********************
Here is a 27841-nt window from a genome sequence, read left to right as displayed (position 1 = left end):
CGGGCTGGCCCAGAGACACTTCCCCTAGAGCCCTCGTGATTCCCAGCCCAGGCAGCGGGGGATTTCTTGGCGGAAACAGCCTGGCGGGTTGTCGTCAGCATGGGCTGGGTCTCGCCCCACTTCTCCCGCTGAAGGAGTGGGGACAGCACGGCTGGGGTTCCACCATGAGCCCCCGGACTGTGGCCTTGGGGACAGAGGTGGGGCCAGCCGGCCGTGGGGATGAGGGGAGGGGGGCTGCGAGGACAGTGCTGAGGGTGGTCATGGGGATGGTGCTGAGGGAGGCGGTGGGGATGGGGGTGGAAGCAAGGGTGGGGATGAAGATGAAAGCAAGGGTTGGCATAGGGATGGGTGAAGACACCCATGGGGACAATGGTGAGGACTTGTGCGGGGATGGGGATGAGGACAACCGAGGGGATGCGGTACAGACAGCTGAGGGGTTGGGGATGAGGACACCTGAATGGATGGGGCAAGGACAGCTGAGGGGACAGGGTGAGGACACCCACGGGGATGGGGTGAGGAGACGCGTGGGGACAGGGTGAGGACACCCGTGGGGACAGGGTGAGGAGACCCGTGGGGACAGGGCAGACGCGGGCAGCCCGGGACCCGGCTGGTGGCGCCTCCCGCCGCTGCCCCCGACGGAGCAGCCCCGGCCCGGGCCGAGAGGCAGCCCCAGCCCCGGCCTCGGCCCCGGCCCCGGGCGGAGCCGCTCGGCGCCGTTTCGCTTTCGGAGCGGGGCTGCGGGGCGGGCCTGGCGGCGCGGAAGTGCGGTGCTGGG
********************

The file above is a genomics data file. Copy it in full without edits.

Here is a 27841-nt window from a genome sequence, read left to right as displayed (position 1 = left end):
CGGGCTGGCCCAGAGACACTTCCCCTAGAGCCCTCGTGATTCCCAGCCCAGGCAGCGGGGGATTTCTTGGCGGAAACAGCCTGGCGGGTTGTCGTCAGCATGGGCTGGGTCTCGCCCCACTTCTCCCGCTGAAGGAGTGGGGACAGCACGGCTGGGGTTCCACCATGAGCCCCCGGACTGTGGCCTTGGGGACAGAGGTGGGGCCAGCCGGCCGTGGGGATGAGGGGAGGGGGGCTGCGAGGACAGTGCTGAGGGTGGTCATGGGGATGGTGCTGAGGGAGGCGGTGGGGATGGGGGTGGAAGCAAGGGTGGGGATGAAGATGAAAGCAAGGGTTGGCATAGGGATGGGTGAAGACACCCATGGGGACAATGGTGAGGACTTGTGCGGGGATGGGGATGAGGACAACCGAGGGGATGCGGTACAGACAGCTGAGGGGTTGGGGATGAGGACACCTGAATGGATGGGGCAAGGACAGCTGAGGGGACAGGGTGAGGACACCCACGGGGATGGGGTGAGGAGACGCGTGGGGACAGGGTGAGGACACCCGTGGGGACAGGGTGAGGAGACCCGTGGGGACAGGGCAGACGCGGGCAGCCCGGGACCCGGCTGGTGGCGCCTCCCGCCGCTGCCCCCGACGGAGCAGCCCCGGCCCGGGCCGAGAGGCAGCCCCAGCCCCGGCCTCGGCCCCGGCCCCGGGCGGAGCCGCTCGGCGCCGTTTCGCTTTCGGAGCGGGGCTGCGGGGCGGGCCTGGCGGCGCGGAAGTGCGGTGCTGGG